Welcome to this comprehensive guide, that will help you set up a dual boot system with a Linux OS and Windows or simply with two Linux OSs.

Warning: Before carrying on with this guide it is best that any important data is backed up in case anything were to go wrong during the setup.

DualBooting with Windows

In order to dual boot alongside Windows, we first need to create a new Linux partition by taking space from the Windows partition. It is recommended to have at least 20-25GB of free space available for most Linux installations if you plan on using it as much as you do your Windows installation. If you are just testing the distribution first and don’t want to commit as much space, then read your chosen distribution minimum requirements, although it’s best to have around 10 -15GB.

There are programs in Windows such as EaseUS partition manager that can create the free space you need, but it is highly recommended that you use the partition manager that comes with the distribution you plan to install, the reason being that this is where you will install the file system and partitions that your Linux OS needs. Most programs in Windows do not offer this feature. Depending on your distribution, the partition manager may be different from another. However, in this case, we will be using Gparted as our example.

Once the installer has started, some distributions including Ubuntu and Linux Mint, may give you two options and both will be explained below:

Option1 (available only in some distributions)– Install alongside Windows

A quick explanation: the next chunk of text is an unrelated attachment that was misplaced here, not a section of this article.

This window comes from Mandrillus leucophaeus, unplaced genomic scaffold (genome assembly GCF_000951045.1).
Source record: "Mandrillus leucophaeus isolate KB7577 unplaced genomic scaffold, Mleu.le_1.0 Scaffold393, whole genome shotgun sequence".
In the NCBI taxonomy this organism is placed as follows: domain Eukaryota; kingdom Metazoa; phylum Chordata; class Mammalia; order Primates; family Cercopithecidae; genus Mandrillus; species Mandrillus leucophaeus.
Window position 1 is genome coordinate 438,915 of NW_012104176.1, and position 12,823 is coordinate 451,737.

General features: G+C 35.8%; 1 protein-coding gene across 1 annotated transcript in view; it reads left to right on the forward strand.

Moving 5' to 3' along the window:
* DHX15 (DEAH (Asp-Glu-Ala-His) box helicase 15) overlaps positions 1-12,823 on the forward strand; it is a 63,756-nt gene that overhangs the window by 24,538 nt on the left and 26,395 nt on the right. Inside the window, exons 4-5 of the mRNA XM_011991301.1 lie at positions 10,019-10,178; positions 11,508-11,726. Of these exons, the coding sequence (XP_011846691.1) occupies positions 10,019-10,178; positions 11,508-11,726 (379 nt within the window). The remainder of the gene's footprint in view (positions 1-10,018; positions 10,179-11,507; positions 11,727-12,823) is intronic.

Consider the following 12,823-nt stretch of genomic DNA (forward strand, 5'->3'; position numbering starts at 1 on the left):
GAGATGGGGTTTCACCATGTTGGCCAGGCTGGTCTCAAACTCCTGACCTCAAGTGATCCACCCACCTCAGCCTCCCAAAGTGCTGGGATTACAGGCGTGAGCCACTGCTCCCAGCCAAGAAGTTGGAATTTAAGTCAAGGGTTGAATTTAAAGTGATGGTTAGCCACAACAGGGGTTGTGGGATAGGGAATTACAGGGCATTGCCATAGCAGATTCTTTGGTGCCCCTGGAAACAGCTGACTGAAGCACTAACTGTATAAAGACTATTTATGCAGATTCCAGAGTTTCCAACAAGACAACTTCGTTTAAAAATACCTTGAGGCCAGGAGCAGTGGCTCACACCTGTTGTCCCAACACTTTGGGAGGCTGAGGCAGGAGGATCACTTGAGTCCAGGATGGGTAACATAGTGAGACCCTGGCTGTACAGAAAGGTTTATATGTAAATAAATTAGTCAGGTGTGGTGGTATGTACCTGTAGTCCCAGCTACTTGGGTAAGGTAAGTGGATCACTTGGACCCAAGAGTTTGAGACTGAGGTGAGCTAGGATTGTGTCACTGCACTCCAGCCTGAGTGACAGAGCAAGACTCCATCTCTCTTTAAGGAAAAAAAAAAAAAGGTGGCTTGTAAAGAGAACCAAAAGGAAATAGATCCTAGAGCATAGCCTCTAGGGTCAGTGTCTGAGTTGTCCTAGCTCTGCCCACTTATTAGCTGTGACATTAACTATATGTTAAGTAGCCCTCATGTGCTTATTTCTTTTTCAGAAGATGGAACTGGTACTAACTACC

This option allows you to give the distribution permission to automatically create it's own three partitions:
  1. /boot (which is where Linux will install your boot loader to allowthe choice of booting between OS's)
  2. swap (This is the equivalent of virtual memory in Windows)
  3. /(root) (This is where your file system will be installed and also in this case your personal files too and takes the rest of your partition space)

This is generally acceptable, but the disadvantage of this method is that it works in a way similar to the Windows C: drive on most computers where it is the one partition, meaning that because both your file system and personal files are in the one partition and an issue occurs with the file system requiring a re-install, then you lose the personal files too. The advantage of this is that if the user is not confident enough to manually partition, then this option can save a lot of time and hassle.

Option2 – Something else (or manually partition drives)

This option requires the user to create the partitions manually beside the Windows partition. If this is your first time, then it is recommended that you read and follow through our guide on manual partitioning .

With this manual method we can create the same structure as the automatic method, but add a fourth partition:

Note: All partitions in this guide will be created with. ext4 file systems.
  1. /boot (recommended size around 500mb)
  2. /swap (consistent to the amount of RAM installed in the computer e.g2GB RAM, the swap should be 2048mb)
  3. / (recommended size should be about 10000mb to allow for additional installations of programs and updates)